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Isochronous Distributed Multimedia Synchronization

Isochronous Distributed Multimedia Synchronization
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Author(s): Zhonghua Yang (Nanyang Technological University, Singapore), Yanyan Yang (University of California, Davis, USA), Yaolin Gu (Southern Yangtze University, China) and Robert Gay (Nanyang Technological University, Singapore)
Copyright: 2009
Pages: 6
Source title: Encyclopedia of Information Science and Technology, Second Edition
Source Author(s)/Editor(s): Mehdi Khosrow-Pour, D.B.A. (Information Resources Management Association, USA)
DOI: 10.4018/978-1-60566-026-4.ch358

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Abstract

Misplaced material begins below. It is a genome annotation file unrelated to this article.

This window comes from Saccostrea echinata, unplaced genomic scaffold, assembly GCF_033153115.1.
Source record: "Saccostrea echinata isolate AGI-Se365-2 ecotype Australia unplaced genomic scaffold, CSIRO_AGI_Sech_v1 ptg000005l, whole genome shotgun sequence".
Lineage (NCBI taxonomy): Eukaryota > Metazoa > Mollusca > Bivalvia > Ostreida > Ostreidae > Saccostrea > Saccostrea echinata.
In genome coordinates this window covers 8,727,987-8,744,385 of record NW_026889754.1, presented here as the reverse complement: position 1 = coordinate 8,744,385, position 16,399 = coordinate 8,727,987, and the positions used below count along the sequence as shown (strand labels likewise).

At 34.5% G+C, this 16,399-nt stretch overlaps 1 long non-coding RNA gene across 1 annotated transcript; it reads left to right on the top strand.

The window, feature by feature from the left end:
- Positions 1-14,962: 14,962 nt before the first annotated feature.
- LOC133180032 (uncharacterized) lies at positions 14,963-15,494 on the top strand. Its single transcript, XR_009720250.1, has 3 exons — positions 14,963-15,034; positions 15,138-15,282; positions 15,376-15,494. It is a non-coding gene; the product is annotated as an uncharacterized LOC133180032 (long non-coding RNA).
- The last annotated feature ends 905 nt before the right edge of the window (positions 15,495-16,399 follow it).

A multimedia system is characterized by the integrated computer-controlled generation, manipulation, presentation, storage, and communication of independent discrete and continuous media data. The presentation of any data and the synchronization between various kinds of media data are the key issues for this integration (Georganas, Steinmetz, & Nakagawa, 1996). Clearly, multimedia systems have to precisely coordinate the relationships among all media that include temporal and spatial relationships. Temporal relationships are the presentation schedule of media, and spatial relationships are the location arrangements of media. Multimedia synchronization is a process of maintaining these relationships by employing appropriate synchronization mechanisms and algorithms. Multimedia synchronization is traditionally challenging, especially in distributed environments. Three types of multimedia synchronization can be distinguished: intrastream synchronization, interstream synchronization, and intermedia synchronization (Crowcroft, Handley, & Wakeman, 1999). The approaches used for interstream synchronization can also be used for intermedia synchronization. The word synchronization refers to time. The easiest way of synchronizing between streams at different sites is to use a single time reference. There are several ways to provide this time reference. • The network will have a clock serve as a single reference. This approach is used in H.261/ISDN- (integrated services digital network) based systems. A single clock time is propagated around a set of codecs and multipoint control units (MCSs). • The network deploys a clock-synchronization protocol, such as NTP (the network time protocol; Mills, 1993). The time stamps of media packets will be derived from the globally synchronized clocks. The isochronous synchronization approach as described in this article heavily relies on this time reference.

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